Twelve people dug through bags of trash late in the evening on New York City's Upper East Side. Temperatures had dipped into the 20s. Everyone in the group was dressed warmly; everyone had a place to live. They could have afforded to buy the food they retrieved from the trash bags that lined the curb in front of a Third Avenue supermarket. Instead, they planned to create a menu from what the market had thrown away.
"We're making a statement to people," said Adam Weissman, 28, a member of the group, criticizing what he called "this over-consumptive, wasteful society" in which so much food is discarded.
He and the others call themselves "Freegans," a combination of the word "free," referring to the goods they retrieve from the trash, and "vegan," meaning someone whose diet excludes meat and animal products (although not all Freegans are vegans). Freegans also collect other goods that are left on the street -- books, clothing and furniture, for instance.
Weissman maintains that enough good food is available in the trash -- including vegetables and bread that's still in its original wrapping -- to make it possible for him to eat well without ever paying for a meal.
He said Freegans also give food away. "I'm going to be walking around the streets of Manhattan, giving out this food to people who can use it, and letting them know how they can do the same thing," he said.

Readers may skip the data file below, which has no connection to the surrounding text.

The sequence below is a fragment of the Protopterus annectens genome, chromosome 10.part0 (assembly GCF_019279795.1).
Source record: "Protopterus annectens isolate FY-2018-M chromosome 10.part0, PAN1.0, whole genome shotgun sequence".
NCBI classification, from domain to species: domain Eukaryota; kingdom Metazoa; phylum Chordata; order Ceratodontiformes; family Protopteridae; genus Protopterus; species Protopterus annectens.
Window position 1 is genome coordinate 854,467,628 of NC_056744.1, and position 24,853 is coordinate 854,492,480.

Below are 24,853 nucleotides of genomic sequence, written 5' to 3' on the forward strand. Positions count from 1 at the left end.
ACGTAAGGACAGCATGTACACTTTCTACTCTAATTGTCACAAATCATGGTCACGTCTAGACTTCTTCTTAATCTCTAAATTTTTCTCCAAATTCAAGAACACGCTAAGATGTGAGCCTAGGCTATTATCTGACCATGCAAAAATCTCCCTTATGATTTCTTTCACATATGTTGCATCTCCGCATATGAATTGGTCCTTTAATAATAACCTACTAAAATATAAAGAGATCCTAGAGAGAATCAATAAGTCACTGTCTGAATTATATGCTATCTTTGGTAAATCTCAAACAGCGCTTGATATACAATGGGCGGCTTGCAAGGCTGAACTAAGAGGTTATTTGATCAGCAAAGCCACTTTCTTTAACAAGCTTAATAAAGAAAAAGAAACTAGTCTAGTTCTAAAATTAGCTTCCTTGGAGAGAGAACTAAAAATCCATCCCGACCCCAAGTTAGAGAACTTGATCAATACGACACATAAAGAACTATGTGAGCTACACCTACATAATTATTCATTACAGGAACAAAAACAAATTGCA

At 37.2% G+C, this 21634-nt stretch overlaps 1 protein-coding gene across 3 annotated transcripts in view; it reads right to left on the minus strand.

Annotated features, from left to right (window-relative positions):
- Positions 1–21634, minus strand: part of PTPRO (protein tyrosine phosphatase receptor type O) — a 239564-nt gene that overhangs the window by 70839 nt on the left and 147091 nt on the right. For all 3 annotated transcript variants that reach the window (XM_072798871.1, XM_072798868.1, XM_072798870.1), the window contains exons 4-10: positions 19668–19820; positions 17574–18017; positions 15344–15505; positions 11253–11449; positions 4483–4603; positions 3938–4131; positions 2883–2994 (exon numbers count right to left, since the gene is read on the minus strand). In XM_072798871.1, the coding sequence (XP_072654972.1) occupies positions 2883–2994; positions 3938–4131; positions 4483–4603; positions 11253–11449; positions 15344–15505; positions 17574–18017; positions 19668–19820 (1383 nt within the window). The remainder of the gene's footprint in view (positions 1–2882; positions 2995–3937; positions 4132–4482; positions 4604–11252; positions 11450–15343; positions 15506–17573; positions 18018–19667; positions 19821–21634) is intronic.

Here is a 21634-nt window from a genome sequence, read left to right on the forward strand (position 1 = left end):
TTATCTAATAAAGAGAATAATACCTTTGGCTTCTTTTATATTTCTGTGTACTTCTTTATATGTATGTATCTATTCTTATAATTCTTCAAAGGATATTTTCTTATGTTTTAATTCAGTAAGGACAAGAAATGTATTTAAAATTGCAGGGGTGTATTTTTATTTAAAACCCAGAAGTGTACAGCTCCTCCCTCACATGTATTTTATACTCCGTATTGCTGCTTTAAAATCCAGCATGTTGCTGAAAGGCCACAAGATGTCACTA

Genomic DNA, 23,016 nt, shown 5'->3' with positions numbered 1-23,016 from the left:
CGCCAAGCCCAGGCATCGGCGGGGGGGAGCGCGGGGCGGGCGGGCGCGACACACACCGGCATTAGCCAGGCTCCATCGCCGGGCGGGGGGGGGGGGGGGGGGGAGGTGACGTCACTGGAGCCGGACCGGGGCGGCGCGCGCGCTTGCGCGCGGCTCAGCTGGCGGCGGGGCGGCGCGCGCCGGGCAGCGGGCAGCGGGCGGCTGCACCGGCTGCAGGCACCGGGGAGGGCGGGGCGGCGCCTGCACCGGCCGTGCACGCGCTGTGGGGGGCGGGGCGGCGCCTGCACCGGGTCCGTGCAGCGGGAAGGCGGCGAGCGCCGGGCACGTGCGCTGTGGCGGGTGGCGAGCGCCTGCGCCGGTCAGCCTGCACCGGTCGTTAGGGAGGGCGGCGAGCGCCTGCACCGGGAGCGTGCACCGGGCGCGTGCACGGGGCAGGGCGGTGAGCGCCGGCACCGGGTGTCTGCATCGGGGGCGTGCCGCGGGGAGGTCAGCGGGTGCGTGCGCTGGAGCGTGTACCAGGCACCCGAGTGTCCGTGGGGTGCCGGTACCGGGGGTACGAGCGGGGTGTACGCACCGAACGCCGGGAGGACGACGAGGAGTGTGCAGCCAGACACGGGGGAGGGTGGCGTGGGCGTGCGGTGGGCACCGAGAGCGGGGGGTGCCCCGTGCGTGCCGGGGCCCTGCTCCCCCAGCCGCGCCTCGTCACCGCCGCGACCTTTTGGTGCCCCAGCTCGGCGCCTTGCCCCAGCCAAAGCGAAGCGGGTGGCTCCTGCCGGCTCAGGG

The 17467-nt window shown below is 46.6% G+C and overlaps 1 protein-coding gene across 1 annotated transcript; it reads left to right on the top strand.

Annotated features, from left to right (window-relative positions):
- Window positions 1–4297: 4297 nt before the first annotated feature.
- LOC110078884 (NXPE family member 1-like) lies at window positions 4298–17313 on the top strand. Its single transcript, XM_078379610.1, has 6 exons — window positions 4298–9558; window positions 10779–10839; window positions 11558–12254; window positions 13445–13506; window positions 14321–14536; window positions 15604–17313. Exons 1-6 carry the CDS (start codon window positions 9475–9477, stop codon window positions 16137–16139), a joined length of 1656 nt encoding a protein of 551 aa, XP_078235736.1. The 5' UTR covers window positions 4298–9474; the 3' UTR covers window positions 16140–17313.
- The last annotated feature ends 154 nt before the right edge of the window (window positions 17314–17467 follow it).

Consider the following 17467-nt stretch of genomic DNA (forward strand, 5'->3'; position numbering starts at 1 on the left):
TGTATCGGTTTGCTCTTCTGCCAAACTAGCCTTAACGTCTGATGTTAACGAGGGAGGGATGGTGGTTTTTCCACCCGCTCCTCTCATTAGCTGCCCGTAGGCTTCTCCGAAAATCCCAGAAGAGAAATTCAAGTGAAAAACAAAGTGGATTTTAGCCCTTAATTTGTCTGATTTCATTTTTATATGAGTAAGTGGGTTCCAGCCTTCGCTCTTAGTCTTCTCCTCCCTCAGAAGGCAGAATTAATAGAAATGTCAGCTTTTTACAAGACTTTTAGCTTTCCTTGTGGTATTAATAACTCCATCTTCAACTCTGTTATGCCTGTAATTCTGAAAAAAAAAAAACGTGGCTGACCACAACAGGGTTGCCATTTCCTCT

Weissman was less direct when asked whether he worried that food from a trash pile might make someone ill. "Stores are throwing away perfectly good food," he replied. Pressed for a more specific answer on the safety of food collected from trash bags and Dumpsters, he said, "That's the answer you're going to get."
"It's not a good idea to do that, because they're placing themselves at risk," said John Krakowski, who works for a private charity called City Harvest that rescues food and distributes it to people in need. City Harvest was founded in 1981, also in response to the tons of food that are wasted each day. However, its procedures include food inspections and direct donations from grocers, restaurants, farmers and green markets before the surplus is discarded.
In New York City alone, Krakowski said, City Harvest gathers more than 20 million pounds of surplus food every year and redistributes it to 800 community food programs. Krakowski estimates that the effort helps feed more than 260,000 people every week.
One thing City Harvest and the Freegans have in common is a realization of the enormous food surpluses in the United States that go to waste if someone isn't there to rescue them.
Timothy Jones of the University of Arizona conducted a study to quantify food loss. "In the U.S., in our overall food system, we're probably losing in the range of 40 [percent] to 50 percent," he said.
"It is a really big issue. In terms of economics, we're talking at least $100 billion a year."
The study showed that American families are among the worst offenders -- that an average family of four throws out $600 worth of good food every year, and that 14 percent of that is food that hasn't expired or even been unpackaged.